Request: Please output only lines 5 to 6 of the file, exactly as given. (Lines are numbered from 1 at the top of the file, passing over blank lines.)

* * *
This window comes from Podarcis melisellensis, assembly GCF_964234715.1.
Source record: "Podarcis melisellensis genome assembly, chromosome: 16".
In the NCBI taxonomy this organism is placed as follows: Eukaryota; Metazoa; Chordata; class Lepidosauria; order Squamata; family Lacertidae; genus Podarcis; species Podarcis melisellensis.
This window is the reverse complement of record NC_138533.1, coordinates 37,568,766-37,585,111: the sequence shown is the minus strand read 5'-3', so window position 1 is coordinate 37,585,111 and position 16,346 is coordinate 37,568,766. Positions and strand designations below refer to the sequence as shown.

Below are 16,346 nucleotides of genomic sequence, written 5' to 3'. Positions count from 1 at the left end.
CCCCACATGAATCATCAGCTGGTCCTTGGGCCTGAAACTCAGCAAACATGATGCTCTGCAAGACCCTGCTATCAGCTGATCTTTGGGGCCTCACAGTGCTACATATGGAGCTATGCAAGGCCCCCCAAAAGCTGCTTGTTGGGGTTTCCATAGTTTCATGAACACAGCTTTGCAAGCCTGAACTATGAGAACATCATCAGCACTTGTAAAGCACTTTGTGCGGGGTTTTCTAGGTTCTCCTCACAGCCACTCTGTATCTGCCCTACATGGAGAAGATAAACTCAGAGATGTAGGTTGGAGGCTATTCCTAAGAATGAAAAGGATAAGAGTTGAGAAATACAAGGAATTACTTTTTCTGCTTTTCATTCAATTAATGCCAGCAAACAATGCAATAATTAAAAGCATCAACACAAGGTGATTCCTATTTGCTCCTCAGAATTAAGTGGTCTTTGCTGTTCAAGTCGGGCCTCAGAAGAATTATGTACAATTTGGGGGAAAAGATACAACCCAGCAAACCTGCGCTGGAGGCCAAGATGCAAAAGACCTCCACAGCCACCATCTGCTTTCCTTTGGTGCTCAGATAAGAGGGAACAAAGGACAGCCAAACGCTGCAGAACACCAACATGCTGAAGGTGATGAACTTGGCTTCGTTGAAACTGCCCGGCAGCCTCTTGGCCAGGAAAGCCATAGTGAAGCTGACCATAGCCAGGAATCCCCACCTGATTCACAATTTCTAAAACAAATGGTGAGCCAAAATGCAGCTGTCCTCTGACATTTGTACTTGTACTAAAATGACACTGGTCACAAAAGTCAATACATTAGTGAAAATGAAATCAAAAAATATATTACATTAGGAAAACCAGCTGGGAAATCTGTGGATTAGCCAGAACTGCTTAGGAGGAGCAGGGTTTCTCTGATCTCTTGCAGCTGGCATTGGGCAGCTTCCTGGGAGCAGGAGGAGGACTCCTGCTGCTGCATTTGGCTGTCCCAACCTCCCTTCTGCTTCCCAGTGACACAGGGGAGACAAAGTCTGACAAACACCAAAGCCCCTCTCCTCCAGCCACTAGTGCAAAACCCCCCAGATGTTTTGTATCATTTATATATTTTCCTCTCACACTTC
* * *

Below are 16,346 nucleotides of genomic sequence, written 5' to 3'. Positions count from 1 at the left end.
CCCCACATGAATCATCAGCTGGTCCTTGGGCCTGAAACTCAGCAAACATGATGCTCTGCAAGACCCTGCTATCAGCTGATCTTTGGGGCCTCACAGTGCTACATATGGAGCTATGCAAGGCCCCCCAAAAGCTGCTTGTTGGGGTTTCCATAGTTTCATGAACACAGCTTTGCAAGCCTGAACTATGAGAACATCATCAGCACTTGTAAAGCACTTTGTGCGGGGTTTTCTAGGTTCTCCTCACAGCCACTCTGTATCTGCCCTACATGGAGAAGATAAACTCAGAGATGTAGGTTGGAGGCTATTCCTAAGAATGAAAAGGATAAGAGTTGAGAAATACAAGGAATTACTTTTTCTGCTTTTCATTCAATTAATGCCAGCAAACAATGCAATAATTAAAAGCATCAACACAAGGTGATTCCTATTTGCTCCTCAGAATTAAGTGGTCTTTGCTGTTCAAGTCGGGCCTCAGAAGAATTATGTACAATTTGGGGGAAAAGATACAACCCAGCAAACCTGCGCTGGAGGCCAAGATGCAAAAGACCTCCACAGCCACCATCTGCTTTCCTTTGGTGCTCAGATAAGAGGGAACAAAGGACAGCCAAACGCTGCAGAACACCAACATGCTGAAGGTGATGAACTTGGCTTCGTTGAAACTGCCCGGCAGCCTCTTGGCCAGGAAAGCCATAGTGAAGCTGACCATAGCCAGGAATCCCCACCTGATTCACAATTTCTAAAACAAATGGTGAGCCAAAATGCAGCTGTCCTCTGACATTTGTACTTGTACTAAAATGACACTGGTCACAAAAGTCAATACATTAGTGAAAATGAAATCAAAAAATATATTACATTAGGAAAACCAGCTGGGAAATCTGTGGATTAGCCAGAACTGCTTAGGAGGAGCAGGGTTTCTCTGATCTCTTGCAGCTGGCATTGGGCAGCTTCCTGGGAGCAGGAGGAGGACTCCTGCTGCTGCATTTGGCTGTCCCAACCTCCCTTCTGCTTCCCAGTGACACAGGGGAGACAAAGTCTGACAAACACCAAAGCCCCTCTCCTCCAGCCACTAGTGCAAAACCCCCCAGATGTTTTGTATCATTTATATATTTTCCTCTCACACTTC